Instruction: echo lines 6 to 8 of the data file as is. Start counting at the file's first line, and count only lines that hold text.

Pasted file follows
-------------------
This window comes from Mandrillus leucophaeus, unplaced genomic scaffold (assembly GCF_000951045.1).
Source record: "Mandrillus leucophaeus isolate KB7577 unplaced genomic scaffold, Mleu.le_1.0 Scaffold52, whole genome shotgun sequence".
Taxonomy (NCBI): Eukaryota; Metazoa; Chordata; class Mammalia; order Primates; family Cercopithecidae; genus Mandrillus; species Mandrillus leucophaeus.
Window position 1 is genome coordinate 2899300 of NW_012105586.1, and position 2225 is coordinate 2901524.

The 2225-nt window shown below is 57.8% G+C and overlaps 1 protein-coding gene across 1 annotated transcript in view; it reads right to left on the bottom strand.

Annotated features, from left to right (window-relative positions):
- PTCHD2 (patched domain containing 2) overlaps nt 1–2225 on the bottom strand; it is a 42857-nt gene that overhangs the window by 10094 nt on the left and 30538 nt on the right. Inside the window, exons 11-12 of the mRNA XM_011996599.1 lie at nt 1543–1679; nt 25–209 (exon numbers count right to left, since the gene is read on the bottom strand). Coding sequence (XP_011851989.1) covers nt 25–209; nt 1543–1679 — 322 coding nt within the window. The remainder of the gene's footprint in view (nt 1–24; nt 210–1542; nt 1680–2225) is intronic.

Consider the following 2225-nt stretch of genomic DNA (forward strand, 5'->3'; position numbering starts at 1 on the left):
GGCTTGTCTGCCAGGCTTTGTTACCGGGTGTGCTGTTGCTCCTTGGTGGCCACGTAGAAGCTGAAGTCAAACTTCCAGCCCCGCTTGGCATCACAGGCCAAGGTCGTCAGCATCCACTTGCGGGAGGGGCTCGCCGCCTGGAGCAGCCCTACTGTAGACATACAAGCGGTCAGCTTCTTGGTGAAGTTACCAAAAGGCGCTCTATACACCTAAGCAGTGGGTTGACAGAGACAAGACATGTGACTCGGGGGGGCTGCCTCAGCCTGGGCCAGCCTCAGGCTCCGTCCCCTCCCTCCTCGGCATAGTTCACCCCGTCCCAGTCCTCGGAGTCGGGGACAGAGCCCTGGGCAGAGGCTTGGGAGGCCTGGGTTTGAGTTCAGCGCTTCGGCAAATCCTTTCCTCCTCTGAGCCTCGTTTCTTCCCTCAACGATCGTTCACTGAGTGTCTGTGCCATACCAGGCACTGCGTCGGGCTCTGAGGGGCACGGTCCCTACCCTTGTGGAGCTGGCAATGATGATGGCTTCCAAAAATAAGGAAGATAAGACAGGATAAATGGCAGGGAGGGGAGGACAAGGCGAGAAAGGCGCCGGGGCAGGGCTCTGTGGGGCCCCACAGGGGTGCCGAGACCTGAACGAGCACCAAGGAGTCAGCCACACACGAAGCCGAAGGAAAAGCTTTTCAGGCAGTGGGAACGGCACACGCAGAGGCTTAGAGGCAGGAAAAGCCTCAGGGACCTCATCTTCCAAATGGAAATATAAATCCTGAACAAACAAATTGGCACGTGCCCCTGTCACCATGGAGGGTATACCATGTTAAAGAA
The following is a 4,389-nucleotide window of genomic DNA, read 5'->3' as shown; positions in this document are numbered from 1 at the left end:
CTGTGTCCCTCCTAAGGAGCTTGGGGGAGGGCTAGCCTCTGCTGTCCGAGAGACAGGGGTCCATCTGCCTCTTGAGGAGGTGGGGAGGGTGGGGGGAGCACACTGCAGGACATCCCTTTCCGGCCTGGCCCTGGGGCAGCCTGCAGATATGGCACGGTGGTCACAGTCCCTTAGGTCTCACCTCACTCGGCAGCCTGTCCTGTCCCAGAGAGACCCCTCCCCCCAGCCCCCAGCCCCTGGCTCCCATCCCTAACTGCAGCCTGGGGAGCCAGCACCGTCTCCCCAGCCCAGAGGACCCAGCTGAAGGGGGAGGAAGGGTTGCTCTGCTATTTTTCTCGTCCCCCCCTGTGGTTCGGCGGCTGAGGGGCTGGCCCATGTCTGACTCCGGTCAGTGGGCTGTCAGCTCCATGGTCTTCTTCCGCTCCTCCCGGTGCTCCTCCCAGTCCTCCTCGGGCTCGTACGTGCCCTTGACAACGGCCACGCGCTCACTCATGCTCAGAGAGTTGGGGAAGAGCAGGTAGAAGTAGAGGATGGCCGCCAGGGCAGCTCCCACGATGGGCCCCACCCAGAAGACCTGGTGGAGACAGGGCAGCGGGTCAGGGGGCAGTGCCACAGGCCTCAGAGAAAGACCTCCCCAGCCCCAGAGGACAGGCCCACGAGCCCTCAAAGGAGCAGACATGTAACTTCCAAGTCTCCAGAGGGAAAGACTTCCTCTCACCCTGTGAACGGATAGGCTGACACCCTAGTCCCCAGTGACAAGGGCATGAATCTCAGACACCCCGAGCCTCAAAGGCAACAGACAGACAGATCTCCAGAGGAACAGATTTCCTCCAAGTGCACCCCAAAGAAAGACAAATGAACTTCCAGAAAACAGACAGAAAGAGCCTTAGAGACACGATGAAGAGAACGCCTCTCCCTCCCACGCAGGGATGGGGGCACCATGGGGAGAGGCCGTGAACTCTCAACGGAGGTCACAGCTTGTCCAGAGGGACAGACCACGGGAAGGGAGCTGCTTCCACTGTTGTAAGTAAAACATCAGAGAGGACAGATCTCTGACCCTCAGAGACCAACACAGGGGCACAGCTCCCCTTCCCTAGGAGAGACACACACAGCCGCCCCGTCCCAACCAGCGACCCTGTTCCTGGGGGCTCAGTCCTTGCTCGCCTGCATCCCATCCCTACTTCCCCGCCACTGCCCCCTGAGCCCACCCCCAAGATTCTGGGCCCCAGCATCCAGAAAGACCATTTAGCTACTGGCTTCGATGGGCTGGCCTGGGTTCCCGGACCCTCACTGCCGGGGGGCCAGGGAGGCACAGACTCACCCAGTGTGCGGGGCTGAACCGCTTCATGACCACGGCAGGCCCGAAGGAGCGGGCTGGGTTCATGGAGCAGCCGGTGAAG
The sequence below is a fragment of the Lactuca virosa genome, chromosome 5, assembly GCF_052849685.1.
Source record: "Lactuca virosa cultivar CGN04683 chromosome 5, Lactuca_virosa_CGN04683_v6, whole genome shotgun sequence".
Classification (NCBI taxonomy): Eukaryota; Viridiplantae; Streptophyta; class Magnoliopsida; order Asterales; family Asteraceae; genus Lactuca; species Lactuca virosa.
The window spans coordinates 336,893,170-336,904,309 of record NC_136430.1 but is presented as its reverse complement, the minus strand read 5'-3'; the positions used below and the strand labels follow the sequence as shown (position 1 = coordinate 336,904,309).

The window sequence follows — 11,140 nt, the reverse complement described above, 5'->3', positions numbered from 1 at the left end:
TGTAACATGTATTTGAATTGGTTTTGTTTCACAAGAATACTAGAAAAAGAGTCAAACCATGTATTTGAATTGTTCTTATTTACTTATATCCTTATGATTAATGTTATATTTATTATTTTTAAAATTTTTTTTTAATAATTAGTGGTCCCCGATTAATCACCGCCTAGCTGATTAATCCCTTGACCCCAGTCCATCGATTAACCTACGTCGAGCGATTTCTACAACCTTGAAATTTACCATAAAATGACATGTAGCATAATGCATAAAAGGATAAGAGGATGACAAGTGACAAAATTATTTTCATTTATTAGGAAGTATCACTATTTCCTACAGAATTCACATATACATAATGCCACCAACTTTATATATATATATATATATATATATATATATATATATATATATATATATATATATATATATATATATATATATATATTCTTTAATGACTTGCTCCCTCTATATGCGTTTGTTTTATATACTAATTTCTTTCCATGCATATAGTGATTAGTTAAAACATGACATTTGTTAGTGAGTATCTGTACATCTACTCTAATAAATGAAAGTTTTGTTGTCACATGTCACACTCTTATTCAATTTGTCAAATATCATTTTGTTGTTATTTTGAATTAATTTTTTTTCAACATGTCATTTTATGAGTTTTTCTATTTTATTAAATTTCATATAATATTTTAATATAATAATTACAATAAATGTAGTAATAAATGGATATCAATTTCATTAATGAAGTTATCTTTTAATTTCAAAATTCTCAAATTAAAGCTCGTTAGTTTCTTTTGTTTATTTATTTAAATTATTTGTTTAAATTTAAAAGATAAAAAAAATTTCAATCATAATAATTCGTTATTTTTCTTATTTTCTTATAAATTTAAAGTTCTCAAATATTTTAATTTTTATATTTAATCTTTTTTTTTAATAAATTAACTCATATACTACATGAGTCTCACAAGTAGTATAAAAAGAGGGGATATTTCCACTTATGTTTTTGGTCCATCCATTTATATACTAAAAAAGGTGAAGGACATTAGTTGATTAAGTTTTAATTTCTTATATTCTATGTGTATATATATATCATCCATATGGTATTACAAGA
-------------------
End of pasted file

Annotated features, from left to right (window-relative positions):
- PTCHD2 (patched domain containing 2) overlaps nt 1–2225 on the bottom strand; it is a 42857-nt gene that overhangs the window by 10094 nt on the left and 30538 nt on the right. Inside the window, exons 11-12 of the mRNA XM_011996599.1 lie at nt 1543–1679; nt 25–209 (exon numbers count right to left, since the gene is read on the bottom strand). Coding sequence (XP_011851989.1) covers nt 25–209; nt 1543–1679 — 322 coding nt within the window. The remainder of the gene's footprint in view (nt 1–24; nt 210–1542; nt 1680–2225) is intronic.

Consider the following 2225-nt stretch of genomic DNA (forward strand, 5'->3'; position numbering starts at 1 on the left):